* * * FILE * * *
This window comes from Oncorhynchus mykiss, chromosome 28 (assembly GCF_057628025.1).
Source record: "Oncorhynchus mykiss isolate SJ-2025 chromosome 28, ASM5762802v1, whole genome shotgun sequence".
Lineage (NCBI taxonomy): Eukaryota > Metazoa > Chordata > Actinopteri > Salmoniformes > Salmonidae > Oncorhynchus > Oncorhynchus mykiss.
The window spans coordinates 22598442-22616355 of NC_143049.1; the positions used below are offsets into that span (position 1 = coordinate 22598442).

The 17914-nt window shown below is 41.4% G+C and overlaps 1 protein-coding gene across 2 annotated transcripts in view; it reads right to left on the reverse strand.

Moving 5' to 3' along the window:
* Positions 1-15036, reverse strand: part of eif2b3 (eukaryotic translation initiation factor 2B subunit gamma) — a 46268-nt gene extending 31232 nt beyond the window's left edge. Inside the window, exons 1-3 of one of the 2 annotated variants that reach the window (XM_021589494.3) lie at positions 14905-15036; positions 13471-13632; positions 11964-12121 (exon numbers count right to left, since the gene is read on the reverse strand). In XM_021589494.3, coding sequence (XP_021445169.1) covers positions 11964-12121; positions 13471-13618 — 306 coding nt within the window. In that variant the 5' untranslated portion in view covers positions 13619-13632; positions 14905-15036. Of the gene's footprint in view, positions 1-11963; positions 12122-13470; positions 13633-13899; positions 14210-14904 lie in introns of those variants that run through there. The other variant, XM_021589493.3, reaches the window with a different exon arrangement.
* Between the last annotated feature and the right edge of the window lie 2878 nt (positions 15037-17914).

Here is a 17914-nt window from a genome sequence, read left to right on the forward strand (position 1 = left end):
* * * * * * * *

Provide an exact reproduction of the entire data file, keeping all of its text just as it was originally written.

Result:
This window comes from Oncorhynchus mykiss, chromosome 28 (assembly GCF_057628025.1).
Source record: "Oncorhynchus mykiss isolate SJ-2025 chromosome 28, ASM5762802v1, whole genome shotgun sequence".
Lineage (NCBI taxonomy): Eukaryota > Metazoa > Chordata > Actinopteri > Salmoniformes > Salmonidae > Oncorhynchus > Oncorhynchus mykiss.
The window spans coordinates 22598442-22616355 of NC_143049.1; the positions used below are offsets into that span (position 1 = coordinate 22598442).

The 17914-nt window shown below is 41.4% G+C and overlaps 1 protein-coding gene across 2 annotated transcripts in view; it reads right to left on the reverse strand.

Moving 5' to 3' along the window:
* Positions 1-15036, reverse strand: part of eif2b3 (eukaryotic translation initiation factor 2B subunit gamma) — a 46268-nt gene extending 31232 nt beyond the window's left edge. Inside the window, exons 1-3 of one of the 2 annotated variants that reach the window (XM_021589494.3) lie at positions 14905-15036; positions 13471-13632; positions 11964-12121 (exon numbers count right to left, since the gene is read on the reverse strand). In XM_021589494.3, coding sequence (XP_021445169.1) covers positions 11964-12121; positions 13471-13618 — 306 coding nt within the window. In that variant the 5' untranslated portion in view covers positions 13619-13632; positions 14905-15036. Of the gene's footprint in view, positions 1-11963; positions 12122-13470; positions 13633-13899; positions 14210-14904 lie in introns of those variants that run through there. The other variant, XM_021589493.3, reaches the window with a different exon arrangement.
* Between the last annotated feature and the right edge of the window lie 2878 nt (positions 15037-17914).

Here is a 17914-nt window from a genome sequence, read left to right on the forward strand (position 1 = left end):